In DepthBiology

New proteins may expand, improve genome editing

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Science  02 Oct 2015:
Vol. 350, Issue 6256, pp. 16-17
DOI: 10.1126/science.350.6256.16

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Summary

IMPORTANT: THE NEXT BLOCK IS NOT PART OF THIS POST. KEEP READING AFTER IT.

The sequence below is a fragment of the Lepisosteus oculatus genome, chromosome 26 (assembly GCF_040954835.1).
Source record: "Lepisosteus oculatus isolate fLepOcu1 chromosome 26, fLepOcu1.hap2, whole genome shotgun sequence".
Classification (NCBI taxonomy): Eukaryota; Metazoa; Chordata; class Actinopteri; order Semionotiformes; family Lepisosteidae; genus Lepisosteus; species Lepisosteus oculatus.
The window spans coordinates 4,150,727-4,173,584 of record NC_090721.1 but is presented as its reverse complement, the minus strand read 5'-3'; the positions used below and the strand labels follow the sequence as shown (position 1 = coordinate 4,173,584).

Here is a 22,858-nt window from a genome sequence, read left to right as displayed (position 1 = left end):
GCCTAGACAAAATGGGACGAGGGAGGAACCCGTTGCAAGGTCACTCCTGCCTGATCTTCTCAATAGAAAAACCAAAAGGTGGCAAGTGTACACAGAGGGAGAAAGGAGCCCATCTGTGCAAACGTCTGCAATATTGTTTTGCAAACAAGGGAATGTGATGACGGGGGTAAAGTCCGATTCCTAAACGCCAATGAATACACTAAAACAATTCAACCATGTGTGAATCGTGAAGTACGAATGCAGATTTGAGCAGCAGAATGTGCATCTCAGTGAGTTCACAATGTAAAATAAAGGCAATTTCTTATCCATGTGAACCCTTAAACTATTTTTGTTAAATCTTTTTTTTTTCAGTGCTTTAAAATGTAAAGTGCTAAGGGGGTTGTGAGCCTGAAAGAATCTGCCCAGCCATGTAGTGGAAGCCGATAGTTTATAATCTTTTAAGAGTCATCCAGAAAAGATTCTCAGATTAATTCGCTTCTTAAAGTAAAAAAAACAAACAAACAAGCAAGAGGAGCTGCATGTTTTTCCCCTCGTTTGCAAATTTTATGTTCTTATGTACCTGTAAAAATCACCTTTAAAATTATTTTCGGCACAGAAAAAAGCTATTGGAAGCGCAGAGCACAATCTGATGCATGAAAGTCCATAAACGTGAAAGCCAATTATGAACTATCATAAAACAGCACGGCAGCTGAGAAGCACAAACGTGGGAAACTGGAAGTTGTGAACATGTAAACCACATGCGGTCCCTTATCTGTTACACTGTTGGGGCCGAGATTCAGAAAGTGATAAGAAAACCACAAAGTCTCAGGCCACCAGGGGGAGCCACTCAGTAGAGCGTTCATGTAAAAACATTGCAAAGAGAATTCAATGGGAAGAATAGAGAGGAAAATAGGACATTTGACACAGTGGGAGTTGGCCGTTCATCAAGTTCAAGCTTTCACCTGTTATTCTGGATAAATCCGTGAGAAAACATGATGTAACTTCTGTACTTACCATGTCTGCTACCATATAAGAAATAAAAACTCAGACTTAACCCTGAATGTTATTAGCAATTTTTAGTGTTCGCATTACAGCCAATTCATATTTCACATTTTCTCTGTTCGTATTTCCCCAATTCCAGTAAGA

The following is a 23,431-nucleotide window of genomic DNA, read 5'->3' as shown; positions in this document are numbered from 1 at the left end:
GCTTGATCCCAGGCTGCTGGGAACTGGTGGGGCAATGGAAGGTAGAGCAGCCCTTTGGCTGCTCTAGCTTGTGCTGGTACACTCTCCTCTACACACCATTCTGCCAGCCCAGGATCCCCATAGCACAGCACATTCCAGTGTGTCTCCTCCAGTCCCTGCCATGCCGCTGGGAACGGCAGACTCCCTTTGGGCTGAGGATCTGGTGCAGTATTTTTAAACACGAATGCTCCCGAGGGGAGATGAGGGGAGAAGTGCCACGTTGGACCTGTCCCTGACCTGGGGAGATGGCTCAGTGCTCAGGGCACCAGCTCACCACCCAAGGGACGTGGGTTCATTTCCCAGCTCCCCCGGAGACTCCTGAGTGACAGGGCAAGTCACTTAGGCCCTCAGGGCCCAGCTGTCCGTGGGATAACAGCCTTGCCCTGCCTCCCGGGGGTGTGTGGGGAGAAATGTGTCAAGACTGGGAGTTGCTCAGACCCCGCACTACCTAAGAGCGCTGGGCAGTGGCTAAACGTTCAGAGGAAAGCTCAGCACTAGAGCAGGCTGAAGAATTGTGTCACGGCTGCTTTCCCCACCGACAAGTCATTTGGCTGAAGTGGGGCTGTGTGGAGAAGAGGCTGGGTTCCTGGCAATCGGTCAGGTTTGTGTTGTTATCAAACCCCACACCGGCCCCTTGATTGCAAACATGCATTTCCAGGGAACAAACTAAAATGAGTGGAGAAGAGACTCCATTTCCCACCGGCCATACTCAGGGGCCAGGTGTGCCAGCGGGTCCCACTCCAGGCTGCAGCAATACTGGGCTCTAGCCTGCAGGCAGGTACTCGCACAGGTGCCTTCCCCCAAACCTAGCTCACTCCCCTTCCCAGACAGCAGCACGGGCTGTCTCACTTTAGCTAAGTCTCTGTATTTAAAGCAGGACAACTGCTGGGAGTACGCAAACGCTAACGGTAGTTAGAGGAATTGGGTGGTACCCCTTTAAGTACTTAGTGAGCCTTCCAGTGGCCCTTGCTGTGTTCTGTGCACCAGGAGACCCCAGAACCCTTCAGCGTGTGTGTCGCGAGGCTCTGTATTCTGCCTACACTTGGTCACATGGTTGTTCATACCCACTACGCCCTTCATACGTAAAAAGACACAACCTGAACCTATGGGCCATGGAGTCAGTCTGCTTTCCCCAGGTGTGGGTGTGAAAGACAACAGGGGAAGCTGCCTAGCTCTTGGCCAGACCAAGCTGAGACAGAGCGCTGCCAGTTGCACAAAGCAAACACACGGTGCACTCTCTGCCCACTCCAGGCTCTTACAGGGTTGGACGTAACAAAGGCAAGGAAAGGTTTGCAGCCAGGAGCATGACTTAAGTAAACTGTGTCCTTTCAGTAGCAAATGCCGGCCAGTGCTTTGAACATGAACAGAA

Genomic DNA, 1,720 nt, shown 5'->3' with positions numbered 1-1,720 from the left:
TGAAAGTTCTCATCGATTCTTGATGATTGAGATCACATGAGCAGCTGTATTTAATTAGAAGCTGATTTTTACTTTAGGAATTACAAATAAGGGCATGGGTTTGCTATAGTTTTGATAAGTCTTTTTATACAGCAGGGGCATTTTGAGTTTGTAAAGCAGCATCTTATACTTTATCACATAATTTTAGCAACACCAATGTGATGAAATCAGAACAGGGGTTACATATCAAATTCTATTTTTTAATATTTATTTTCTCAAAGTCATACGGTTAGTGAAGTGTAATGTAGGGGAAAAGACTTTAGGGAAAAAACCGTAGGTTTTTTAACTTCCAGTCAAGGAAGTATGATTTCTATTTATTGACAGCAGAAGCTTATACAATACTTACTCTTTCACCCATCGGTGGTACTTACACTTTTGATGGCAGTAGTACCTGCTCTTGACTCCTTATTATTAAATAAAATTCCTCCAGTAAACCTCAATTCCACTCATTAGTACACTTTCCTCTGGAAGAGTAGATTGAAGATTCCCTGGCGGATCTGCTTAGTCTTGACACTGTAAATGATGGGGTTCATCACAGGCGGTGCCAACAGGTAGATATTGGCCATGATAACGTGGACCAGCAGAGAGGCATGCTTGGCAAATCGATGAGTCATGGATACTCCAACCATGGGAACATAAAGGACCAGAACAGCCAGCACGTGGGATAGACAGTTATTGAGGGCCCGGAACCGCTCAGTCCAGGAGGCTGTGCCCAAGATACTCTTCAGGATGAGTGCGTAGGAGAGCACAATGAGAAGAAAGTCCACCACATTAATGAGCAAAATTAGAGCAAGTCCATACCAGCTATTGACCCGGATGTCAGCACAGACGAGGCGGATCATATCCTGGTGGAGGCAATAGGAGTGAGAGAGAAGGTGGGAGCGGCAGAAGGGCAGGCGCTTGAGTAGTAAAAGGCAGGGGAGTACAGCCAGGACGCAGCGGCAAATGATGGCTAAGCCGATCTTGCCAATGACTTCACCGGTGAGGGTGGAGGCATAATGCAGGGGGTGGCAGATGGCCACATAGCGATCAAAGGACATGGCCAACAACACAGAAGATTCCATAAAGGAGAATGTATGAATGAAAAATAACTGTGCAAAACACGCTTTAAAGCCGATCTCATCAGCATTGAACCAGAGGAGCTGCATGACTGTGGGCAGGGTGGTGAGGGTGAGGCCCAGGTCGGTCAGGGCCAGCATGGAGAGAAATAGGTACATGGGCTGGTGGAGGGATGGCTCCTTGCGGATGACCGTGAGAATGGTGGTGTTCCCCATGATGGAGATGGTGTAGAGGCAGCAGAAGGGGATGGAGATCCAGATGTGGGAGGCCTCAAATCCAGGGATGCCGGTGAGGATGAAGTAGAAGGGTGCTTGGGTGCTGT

Three years ago, no one knew or cared about much about a protein called Cpf1 produced by a bacterial gene. Now, it shows potential for making a fast-developing genome editing technique called CRISPR easier and more accurate. Bioinformaticians identified this protein and its potential connection to CRISPR by scanning the public database of genome sequences. Their colleagues now show that two of 16 versions of this protein tested can delete a gene in a human cell. Cpf1 has other advantages as well—being smaller than one of the popular Cas9 proteins used and depending on a smaller piece of RNA to find its target DNA. But its utility for editing genomes of human and other cells needs further testing.